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You are in - Home >> Plastic, Hand and Reconstructive Microsurgery and Burns >> Wrist >> Tfcc Tears

Tfcc Tears

What is TFCC?

TFCC is the Triangular Fibro - Cartilaginous Complex, which is a thick disc of tissue in the wrist between the ulna bone in the forearm and the small carpal bones.

What does it do?

It acts as a 'shock absorber' in the wrist, decreasing the load being transmitted to the ulna bone. It is also stabilises rotation movements of the forearm.

Is a TFCC tear common?

Injury to the TFCC is surprisingly common, though most are mild and resolve spontaneously. Tears can also occur with degeneration, usually due to age.

What are its symptoms?

Pain and swelling on the inside aspect of the wrist is the usual symptom. With degenerative tears, pain may come only with prolonged activity which slowly becomes worse. If these symptoms persist, an MRI scan is done to diagnose this problem. X - Rays may actually be normal.

How can they be treated?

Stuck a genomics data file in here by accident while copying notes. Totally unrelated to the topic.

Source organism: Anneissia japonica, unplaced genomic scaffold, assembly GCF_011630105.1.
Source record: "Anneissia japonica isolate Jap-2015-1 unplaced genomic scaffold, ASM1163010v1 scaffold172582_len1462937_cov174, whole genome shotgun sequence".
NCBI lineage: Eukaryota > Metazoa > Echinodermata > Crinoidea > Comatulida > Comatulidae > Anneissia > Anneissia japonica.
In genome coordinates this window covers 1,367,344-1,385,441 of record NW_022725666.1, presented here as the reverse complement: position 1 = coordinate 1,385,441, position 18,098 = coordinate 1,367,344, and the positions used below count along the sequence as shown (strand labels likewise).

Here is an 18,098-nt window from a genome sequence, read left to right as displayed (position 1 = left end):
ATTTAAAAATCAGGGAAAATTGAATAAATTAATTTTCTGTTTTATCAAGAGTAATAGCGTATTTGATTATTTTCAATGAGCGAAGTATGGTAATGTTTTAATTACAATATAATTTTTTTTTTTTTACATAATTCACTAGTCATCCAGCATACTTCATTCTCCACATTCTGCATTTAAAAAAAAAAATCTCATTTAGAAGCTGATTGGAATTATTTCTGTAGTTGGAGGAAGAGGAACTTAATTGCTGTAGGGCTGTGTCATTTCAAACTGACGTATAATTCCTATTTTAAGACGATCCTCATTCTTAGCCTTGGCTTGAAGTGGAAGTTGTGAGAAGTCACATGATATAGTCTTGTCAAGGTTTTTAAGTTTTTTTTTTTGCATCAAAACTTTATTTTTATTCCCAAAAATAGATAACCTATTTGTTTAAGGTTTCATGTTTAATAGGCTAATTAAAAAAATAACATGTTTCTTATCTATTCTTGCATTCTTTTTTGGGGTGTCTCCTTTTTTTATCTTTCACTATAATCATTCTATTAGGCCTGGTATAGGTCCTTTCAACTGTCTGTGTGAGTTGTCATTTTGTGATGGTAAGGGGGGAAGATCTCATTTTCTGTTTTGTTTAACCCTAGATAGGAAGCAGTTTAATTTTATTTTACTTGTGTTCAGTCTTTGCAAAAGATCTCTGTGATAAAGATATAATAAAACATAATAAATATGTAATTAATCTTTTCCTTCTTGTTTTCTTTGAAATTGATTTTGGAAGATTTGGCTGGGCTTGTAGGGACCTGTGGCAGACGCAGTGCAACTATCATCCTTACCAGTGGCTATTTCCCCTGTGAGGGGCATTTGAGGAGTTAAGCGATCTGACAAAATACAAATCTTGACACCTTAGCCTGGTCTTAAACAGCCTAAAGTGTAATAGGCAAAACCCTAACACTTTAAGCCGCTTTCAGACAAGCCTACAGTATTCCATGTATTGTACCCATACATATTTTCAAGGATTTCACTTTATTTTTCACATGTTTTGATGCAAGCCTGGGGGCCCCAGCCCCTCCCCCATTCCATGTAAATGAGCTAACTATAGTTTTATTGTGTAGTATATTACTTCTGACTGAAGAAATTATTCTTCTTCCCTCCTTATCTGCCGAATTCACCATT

Mild injuries can get better with rest. More severe tears require to be repaired. This is usually done through 'keyhole' surgery or arthroscopy. Degenerative tears may need only to be 'cleaned up' and this too can be performed with Arthroscopy.

How long does healing take?

Hospital stay of no more than a couple of days is required. Movements are usually begun within a few days itself. Activities can be resumed by about 1 1/2 - 2 months.

Normal X - ray in a Patient with TFCC Injury

Post - Operative Movements after TFCC Repair by Arthroscopy

Acute Traumatic tear of the TFCC, as seen During Wrist Arthroscopy

Degenerative Central Perforation of the TFCC, as seen During Wrist Arthroscopy.